When you break it down, Architects and Building Designers actually perform remarkably similar roles. The key distinction relates to their formal qualification and registration process. While an architect MUST have a tertiary degree and registration with a nation-wide governing body, the regulatory process for a Building Designer in Victoria is basically the same as an Architect.
Architects will typically be more expensive than building designers. Contrary to popular belief, this isn’t necessarily because they’re carrying out vastly different or more complex tasks and responsibilities.
Rather, it can be viewed as a logical by-product of the additional years invested in study. Think of it this way - if you had to obtain a costly 5+ year university degree and gain practical experience in the field before you could even register as an architect, it would make sense that you’d want your fees to be commensurate with this time/financial investment.
But ultimately, whether or not there is a significant cost difference between the two will depend on the scale of your project, as well as the specific qualifications and experience of the design professional in question.
Like any industry, no professional will have the exact same qualifications and on-the-job experience. In some cases, a higher cost will translate into a higher level of expertise - but not always!
The most important thing when making the decision to work with any design professional is to DO YOUR HOMEWORK.
Firstly, start by clarifying your own project scope and budget.
· What are your non-negotiables?
· What are you looking for in a designer?
· How complex is your project?
· What time or financial constraints do you need to work within?
Then you can turn your attention to choosing your design professional. Whether you choose an Architect or a Building Designer, it’s essential that you get to know them and their work before making a final decision.
Research their experience and qualifications, and whether they comply with the relevant regulations in your state or territory. Double-check their credentials by contacting your state Architecture board or local building authority. Ask to see their previous projects. Enquire about their design process. Understand the scope of their role - that is, how involved they will be in each stage of your project.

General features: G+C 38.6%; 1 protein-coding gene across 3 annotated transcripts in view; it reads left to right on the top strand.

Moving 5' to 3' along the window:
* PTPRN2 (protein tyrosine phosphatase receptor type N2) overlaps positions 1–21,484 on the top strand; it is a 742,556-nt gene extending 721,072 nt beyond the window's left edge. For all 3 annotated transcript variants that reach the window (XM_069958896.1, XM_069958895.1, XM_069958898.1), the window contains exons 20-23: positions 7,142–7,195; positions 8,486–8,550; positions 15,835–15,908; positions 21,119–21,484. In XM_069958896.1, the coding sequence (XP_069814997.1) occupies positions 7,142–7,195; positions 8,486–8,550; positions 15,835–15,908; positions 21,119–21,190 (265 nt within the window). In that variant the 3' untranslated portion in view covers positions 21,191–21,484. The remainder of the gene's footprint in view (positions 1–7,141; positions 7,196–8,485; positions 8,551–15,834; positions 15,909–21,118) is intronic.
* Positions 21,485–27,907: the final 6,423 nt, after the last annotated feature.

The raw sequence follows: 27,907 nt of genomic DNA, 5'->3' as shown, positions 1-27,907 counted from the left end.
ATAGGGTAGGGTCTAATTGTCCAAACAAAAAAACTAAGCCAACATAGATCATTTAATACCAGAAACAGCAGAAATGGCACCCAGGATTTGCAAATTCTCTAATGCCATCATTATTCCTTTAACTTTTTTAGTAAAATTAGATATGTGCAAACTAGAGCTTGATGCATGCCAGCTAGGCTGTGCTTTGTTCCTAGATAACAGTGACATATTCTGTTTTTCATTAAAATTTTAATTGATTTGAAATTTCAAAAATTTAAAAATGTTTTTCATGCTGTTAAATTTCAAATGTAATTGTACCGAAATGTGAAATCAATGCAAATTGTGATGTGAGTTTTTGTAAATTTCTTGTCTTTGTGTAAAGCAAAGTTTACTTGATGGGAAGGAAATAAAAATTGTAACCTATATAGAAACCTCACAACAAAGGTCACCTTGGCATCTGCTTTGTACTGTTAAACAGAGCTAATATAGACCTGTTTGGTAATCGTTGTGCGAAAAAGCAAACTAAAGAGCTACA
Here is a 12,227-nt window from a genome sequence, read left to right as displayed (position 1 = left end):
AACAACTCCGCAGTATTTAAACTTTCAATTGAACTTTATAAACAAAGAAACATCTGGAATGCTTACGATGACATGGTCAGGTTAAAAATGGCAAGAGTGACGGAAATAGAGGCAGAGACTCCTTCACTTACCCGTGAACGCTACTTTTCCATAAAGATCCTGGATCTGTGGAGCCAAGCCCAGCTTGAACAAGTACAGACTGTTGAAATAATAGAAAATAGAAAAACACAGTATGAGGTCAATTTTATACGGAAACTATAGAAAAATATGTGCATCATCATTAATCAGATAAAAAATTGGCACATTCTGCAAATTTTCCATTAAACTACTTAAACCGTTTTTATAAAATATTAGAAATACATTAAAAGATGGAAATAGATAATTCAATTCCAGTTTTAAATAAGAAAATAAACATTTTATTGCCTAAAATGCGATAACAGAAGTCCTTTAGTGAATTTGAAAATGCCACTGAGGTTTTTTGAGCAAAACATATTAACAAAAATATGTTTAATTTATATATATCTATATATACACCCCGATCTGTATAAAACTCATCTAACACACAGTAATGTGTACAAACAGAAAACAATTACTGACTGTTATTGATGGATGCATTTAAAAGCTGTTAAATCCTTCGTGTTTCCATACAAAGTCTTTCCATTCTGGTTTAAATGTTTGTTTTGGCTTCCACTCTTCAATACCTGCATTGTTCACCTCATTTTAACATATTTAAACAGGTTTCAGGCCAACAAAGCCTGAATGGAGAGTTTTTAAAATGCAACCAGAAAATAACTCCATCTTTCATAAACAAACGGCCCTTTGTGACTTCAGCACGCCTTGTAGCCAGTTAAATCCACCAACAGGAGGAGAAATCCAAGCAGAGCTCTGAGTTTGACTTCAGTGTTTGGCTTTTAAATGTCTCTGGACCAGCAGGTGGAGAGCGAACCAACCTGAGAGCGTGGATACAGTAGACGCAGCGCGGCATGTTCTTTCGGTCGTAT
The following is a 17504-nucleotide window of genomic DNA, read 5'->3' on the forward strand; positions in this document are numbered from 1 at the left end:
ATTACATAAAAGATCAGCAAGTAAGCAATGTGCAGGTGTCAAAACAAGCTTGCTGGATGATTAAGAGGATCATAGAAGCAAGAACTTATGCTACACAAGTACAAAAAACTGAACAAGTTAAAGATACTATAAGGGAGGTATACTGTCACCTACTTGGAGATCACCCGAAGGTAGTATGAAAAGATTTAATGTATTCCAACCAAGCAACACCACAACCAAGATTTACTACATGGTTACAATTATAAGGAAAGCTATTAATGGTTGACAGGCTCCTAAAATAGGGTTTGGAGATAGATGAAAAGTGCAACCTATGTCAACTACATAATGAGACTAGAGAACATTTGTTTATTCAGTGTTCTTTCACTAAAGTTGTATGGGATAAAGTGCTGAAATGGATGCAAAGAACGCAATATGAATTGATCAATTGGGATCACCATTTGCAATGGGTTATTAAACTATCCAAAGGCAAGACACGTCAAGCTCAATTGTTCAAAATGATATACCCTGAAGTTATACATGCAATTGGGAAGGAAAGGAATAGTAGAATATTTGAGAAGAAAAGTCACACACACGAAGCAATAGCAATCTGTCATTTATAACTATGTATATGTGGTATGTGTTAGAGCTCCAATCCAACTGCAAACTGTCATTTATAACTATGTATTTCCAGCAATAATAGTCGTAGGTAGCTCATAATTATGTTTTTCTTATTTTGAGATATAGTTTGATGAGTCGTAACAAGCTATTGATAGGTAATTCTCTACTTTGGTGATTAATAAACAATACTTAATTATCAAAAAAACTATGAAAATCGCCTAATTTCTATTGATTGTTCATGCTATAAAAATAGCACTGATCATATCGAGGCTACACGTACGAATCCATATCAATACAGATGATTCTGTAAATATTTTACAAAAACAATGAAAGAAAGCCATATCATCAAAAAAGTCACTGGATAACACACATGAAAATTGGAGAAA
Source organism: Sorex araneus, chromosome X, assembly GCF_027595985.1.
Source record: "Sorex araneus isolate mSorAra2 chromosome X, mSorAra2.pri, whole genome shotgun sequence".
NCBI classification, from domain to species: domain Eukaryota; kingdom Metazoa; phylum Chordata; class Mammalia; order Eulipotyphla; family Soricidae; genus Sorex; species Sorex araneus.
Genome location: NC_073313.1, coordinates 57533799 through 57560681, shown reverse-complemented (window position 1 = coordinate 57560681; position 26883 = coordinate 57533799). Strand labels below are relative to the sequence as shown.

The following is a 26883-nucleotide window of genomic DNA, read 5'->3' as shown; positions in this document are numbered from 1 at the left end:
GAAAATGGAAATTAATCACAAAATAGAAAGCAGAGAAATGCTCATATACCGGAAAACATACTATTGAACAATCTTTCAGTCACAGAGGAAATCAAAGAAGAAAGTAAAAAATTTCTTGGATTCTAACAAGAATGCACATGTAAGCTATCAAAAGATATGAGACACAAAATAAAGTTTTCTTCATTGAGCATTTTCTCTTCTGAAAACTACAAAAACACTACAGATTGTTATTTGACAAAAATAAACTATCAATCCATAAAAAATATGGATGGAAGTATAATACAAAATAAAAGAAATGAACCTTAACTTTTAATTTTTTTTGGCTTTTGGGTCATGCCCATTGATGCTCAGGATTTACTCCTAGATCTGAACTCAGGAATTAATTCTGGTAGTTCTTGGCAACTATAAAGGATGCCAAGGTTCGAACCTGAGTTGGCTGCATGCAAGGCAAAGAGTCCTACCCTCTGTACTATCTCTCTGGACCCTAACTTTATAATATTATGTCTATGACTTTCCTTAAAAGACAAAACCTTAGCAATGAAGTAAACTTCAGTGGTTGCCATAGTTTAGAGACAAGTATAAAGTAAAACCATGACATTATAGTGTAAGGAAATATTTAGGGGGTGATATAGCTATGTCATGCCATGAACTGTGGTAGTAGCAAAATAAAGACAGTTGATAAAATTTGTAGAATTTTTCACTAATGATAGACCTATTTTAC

Have a look at their social media presence and some of their recent work.
Ask to see finished projects, and request walkthroughs if possible. Digital media is a now an easy way to see existing or completed projects, however nothing beats the real thing.
Perhaps most importantly, consider whether you ‘gel’ well with them from a personal perspective. Think this sounds airy fairy? Think again. A building design project can often span many months and the best partnerships between business owner and building design professional will depend on communication, trust and a shared vision.
Consider the types of projects your potential designer has worked with on in the past. Is there an area of design that they’re most passionate about? What motivations, inspirations and personal experience form their professional practice?
Like any life decision, the best results come from really understanding what’s important to you and your project.
The design and building process, although complicated and lengthy, should be an exciting and painless process for all involved if run properly. To construct a new home or make alterations to an existing dwelling is a big decision, which should not be taken lightly.
A good practice should be able to adapt and cater to your design brief, and work with you to achieve your desired result. Many Designers/Architects will take the project on and ignore your design brief. Your project becomes their project, and the essentials of your brief and budget can be missed.
Like anything in life, selection of the right people will ensure your venture is an enjoyable and exciting one. Selecting the right person/practice to design and document your project is an essential part of this process, and can make or break your project.